MG: Systems biology is a quintessential Big Data problem. The data is sparse and undetermined. We have developed novel techniques which enable us to detect the most relevant patterns that can describe the full set. These techniques haven’t been applied yet in this area. It will need to be explored as part of the project with the goal of finding the patterns which are most informative for the molecular phenotypes at hand, enabling the deciphering and the observation of the heterogeneity. The result is that we can do more agnostic analysis and in that respect more optimal treatment recommendations for patients, individually.

How does your research fit in with other IBM projects like Medical Sieve?

MG: Yes, Medical Sieve, which is being developed with colleagues in our Almaden, Haifa and the Australia lab, is an image-guided informatics system that acts as a filter to sort the essential clinical information physicians need to know about the patient for diagnosis and treatment planning. 

The primary focus of Medical Sieve is in analyzing the radiology type of images, such as CT and MRI. Under the context of systems biology, we focus on digital pathology and gene expression imaging, which is different. We want to model the changes the cells undergo during pathogenesis for better disease stratification and, by integrating our models with the omic work from Maria, for predicting disease progression.  In the discussions I have had with the Medical Sieve team they see our work as an additional input for the imaging technology to make the cognitive system even broader.

We can also potentially extend our method to the cytology-based prototype cancer diagnosis tool that Govind is currently developing for his SystemX.ch project.


From Internship to Professor: Cryptographer Looks Back at the Birth of Identity Mixer

IBM researchers today announced Identity Mixer, a cloud-based technology that holds potential to help consumers better protect online personal data.

Dr. Anna Lysyanskaya
The cryptographic algorithm encrypts the certified identity attributes of a user, such as their age, nationality, address and credit card number in a way that allows the user to reveal only selected pieces to third parties. The result, consumers don't lose any data, and businesses don't have to worry about securing it. (try for yourself)

Dr. Anna Lysyanskaya, a professor of computer science at Brown University, co-invented the technology with IBM cryptographer Dr. Jan Camenisch. The two worked together on Identity Mixer more than a decade ago when Anna was a summer intern at IBM's Zurich Lab, publishing a number of seminal papers on anonymous credential systems.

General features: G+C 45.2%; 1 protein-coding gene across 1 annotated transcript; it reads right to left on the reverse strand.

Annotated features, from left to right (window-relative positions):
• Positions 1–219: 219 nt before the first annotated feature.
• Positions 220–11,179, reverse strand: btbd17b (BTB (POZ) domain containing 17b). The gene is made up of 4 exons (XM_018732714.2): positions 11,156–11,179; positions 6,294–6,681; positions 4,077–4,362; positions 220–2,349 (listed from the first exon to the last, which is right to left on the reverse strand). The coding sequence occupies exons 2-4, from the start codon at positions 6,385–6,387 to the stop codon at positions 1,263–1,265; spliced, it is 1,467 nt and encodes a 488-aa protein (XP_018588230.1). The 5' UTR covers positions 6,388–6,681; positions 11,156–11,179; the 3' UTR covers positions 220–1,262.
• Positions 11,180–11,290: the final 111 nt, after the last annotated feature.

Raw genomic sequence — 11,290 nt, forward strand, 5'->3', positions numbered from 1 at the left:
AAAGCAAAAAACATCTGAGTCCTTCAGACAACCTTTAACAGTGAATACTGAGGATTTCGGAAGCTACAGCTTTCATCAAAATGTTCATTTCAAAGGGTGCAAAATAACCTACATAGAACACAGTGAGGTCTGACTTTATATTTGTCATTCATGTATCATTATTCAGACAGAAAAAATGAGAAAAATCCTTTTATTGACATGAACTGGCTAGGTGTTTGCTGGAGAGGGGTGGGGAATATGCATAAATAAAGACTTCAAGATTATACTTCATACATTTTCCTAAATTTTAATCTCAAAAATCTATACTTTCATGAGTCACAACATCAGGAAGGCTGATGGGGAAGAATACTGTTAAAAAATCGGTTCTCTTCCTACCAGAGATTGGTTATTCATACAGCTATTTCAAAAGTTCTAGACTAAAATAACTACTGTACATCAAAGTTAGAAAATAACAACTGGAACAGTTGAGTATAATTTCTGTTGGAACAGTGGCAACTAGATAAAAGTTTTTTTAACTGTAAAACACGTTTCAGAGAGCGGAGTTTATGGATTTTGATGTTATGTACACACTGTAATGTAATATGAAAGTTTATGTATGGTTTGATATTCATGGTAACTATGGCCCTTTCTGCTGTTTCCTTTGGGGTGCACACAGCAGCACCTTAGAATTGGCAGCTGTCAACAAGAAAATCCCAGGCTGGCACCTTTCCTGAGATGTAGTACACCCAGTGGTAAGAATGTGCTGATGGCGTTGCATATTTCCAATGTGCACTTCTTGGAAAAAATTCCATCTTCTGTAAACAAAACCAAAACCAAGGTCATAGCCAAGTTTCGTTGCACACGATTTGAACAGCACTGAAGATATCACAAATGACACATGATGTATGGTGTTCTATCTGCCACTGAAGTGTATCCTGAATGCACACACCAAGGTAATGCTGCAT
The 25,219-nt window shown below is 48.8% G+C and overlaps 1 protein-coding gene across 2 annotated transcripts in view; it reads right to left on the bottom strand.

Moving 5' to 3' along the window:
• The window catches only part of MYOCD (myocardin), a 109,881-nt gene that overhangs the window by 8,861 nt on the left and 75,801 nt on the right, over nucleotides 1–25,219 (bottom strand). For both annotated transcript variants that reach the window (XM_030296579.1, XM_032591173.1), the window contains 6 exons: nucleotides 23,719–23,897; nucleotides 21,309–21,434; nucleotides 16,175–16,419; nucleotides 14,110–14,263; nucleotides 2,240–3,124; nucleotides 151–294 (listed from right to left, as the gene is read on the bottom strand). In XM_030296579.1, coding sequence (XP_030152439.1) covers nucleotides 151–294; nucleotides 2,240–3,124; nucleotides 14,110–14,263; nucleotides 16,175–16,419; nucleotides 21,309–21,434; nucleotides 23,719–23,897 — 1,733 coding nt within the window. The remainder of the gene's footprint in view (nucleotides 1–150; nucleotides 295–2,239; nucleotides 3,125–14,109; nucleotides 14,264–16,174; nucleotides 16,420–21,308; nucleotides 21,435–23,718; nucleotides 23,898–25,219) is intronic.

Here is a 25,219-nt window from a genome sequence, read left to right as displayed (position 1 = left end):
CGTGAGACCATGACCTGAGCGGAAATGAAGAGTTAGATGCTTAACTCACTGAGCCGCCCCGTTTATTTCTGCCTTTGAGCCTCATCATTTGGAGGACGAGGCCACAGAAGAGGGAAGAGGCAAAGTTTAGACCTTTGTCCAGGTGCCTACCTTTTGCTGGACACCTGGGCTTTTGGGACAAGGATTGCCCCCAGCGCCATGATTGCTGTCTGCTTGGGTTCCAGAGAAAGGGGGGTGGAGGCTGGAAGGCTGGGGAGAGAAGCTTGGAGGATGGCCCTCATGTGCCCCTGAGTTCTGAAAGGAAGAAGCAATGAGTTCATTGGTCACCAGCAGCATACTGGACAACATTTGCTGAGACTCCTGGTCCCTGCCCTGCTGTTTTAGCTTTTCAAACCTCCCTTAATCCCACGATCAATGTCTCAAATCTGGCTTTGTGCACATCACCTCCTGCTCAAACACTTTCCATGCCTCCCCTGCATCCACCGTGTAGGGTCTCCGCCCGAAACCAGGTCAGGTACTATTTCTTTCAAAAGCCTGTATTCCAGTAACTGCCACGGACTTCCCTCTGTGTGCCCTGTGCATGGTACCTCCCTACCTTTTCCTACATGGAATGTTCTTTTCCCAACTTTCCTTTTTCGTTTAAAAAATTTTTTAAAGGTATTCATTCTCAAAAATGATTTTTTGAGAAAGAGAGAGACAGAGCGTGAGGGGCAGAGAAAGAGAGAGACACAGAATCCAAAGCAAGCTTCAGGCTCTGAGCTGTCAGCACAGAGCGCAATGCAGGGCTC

Today, on Data Privacy Day, we caught up with Anna to look back and to hear about her current research.

While I know it was some time ago, can you reflect on your internship at IBM Research in Zurich and share how it helped prepare you for your career?

Anna: I originally wanted to spend a summer in Zurich because I just wanted to mix it up, to take a summer break. Little did I know that it would lead to a collaboration with Jan and a research breakthrough that has been supremely important to my research career.  

Did you know back then how important privacy would be 10-15 years later?

Anna: Yes, it was pretty clear to me even back then that, unless we take serious steps to adopt privacy-protecting technologies, all our activities could easily be tracked. 

Do you have any anecdotes or stories about when you and Jan were developing the idea for Identity Mixer?

Anna: A pretty funny one is that we initially thought, towards the end of the summer in 1999, that anonymous credentials, which would eventually be called Identity Mixer, was a pretty straightforward idea given the prior work both of us had done. So when I came back in the summer of 2000, we figured we should work that one out quickly just to tie loose ends from the previous summer, and then move on to other, more challenging problems. I guess we are still tying those loose ends, because we are still working on anonymous credentials.  

Now that we have looked back, what are you currently working on?

Anna: Jan's and my most-recent collaboration, also with Anja Lehmann and Gregory Neven of IBM Zurich, is on password-authenticated secret sharing, which we nicknamed the Memento Protocol, after the Christopher Nolan film of the same name.